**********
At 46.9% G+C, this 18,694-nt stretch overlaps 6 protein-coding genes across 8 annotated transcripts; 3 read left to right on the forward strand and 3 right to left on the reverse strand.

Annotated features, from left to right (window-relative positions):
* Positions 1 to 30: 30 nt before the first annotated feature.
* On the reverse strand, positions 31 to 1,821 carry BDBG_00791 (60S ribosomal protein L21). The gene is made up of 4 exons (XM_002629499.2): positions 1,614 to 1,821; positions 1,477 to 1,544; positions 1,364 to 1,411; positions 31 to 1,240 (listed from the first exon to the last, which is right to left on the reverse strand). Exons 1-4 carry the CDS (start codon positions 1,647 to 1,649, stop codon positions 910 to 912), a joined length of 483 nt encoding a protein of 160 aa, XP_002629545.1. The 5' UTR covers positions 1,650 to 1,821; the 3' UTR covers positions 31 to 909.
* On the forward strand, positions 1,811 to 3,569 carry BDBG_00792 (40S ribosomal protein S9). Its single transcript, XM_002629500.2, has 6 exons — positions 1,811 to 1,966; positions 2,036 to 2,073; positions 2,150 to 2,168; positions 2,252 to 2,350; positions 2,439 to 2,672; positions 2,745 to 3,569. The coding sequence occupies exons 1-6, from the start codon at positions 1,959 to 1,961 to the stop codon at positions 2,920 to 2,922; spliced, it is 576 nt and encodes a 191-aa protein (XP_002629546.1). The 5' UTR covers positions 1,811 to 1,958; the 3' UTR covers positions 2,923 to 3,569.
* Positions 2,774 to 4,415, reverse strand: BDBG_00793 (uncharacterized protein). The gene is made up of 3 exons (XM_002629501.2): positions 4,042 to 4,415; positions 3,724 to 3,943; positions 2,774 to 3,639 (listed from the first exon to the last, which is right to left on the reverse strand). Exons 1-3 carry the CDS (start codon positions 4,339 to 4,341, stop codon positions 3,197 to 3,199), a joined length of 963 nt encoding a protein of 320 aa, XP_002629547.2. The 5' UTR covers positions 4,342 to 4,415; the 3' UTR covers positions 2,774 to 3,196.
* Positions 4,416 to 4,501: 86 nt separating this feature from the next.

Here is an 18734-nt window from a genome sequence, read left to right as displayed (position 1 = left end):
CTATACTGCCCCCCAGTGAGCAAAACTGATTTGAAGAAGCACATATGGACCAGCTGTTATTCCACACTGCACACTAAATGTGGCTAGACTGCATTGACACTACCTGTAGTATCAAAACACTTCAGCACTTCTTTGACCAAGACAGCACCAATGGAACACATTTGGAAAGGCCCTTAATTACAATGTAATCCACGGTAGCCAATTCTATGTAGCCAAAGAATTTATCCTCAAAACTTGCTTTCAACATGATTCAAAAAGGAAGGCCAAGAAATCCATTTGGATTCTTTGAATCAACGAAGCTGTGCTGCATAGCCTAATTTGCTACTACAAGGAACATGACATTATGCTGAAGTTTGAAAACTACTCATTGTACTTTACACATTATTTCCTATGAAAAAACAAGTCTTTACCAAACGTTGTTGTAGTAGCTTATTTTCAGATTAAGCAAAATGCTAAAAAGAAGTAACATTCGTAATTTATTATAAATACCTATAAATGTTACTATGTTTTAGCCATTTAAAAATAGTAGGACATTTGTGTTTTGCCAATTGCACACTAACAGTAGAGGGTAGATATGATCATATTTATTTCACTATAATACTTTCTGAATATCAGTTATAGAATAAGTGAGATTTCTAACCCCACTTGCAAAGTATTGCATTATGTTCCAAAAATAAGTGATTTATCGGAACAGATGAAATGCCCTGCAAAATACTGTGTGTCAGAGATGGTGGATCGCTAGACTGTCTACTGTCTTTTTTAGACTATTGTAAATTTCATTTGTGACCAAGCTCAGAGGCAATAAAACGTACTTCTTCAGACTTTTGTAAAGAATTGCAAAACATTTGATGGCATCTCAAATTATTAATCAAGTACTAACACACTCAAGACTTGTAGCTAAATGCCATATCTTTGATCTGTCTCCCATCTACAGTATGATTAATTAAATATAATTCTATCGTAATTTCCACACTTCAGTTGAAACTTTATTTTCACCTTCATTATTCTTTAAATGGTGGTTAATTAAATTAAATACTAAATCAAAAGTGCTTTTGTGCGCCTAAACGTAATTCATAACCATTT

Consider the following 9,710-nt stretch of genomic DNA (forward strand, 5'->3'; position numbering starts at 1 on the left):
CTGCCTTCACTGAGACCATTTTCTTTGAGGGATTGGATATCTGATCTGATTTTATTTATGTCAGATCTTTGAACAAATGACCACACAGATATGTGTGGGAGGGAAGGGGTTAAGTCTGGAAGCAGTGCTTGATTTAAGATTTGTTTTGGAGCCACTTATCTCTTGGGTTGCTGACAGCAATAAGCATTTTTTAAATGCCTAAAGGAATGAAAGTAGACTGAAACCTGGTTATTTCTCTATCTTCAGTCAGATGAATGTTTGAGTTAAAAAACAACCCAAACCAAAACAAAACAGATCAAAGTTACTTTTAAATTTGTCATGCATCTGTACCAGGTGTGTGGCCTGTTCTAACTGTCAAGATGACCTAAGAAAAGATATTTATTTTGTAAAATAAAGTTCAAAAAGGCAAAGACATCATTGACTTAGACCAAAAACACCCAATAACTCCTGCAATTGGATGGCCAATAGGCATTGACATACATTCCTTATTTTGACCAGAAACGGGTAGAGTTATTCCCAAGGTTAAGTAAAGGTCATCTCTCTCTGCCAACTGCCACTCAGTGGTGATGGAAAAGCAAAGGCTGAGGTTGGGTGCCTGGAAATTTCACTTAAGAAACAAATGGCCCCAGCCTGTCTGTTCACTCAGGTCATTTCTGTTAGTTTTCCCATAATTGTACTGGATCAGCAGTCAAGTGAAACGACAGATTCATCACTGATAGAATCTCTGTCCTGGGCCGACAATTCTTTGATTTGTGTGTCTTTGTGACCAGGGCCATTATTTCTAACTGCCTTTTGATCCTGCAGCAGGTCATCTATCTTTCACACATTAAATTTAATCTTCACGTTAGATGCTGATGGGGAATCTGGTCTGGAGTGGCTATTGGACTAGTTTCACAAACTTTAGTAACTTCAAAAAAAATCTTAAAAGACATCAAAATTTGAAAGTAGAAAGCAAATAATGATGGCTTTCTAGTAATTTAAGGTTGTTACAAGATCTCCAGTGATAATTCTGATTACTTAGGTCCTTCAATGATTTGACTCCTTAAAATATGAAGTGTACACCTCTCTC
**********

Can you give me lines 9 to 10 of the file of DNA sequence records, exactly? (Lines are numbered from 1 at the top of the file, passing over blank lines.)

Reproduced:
CTATACTGCCCCCCAGTGAGCAAAACTGATTTGAAGAAGCACATATGGACCAGCTGTTATTCCACACTGCACACTAAATGTGGCTAGACTGCATTGACACTACCTGTAGTATCAAAACACTTCAGCACTTCTTTGACCAAGACAGCACCAATGGAACACATTTGGAAAGGCCCTTAATTACAATGTAATCCACGGTAGCCAATTCTATGTAGCCAAAGAATTTATCCTCAAAACTTGCTTTCAACATGATTCAAAAAGGAAGGCCAAGAAATCCATTTGGATTCTTTGAATCAACGAAGCTGTGCTGCATAGCCTAATTTGCTACTACAAGGAACATGACATTATGCTGAAGTTTGAAAACTACTCATTGTACTTTACACATTATTTCCTATGAAAAAACAAGTCTTTACCAAACGTTGTTGTAGTAGCTTATTTTCAGATTAAGCAAAATGCTAAAAAGAAGTAACATTCGTAATTTATTATAAATACCTATAAATGTTACTATGTTTTAGCCATTTAAAAATAGTAGGACATTTGTGTTTTGCCAATTGCACACTAACAGTAGAGGGTAGATATGATCATATTTATTTCACTATAATACTTTCTGAATATCAGTTATAGAATAAGTGAGATTTCTAACCCCACTTGCAAAGTATTGCATTATGTTCCAAAAATAAGTGATTTATCGGAACAGATGAAATGCCCTGCAAAATACTGTGTGTCAGAGATGGTGGATCGCTAGACTGTCTACTGTCTTTTTTAGACTATTGTAAATTTCATTTGTGACCAAGCTCAGAGGCAATAAAACGTACTTCTTCAGACTTTTGTAAAGAATTGCAAAACATTTGATGGCATCTCAAATTATTAATCAAGTACTAACACACTCAAGACTTGTAGCTAAATGCCATATCTTTGATCTGTCTCCCATCTACAGTATGATTAATTAAATATAATTCTATCGTAATTTCCACACTTCAGTTGAAACTTTATTTTCACCTTCATTATTCTTTAAATGGTGGTTAATTAAATTAAATACTAAATCAAAAGTGCTTTTGTGCGCCTAAACGTAATTCATAACCATTT

Consider the following 9,710-nt stretch of genomic DNA (forward strand, 5'->3'; position numbering starts at 1 on the left):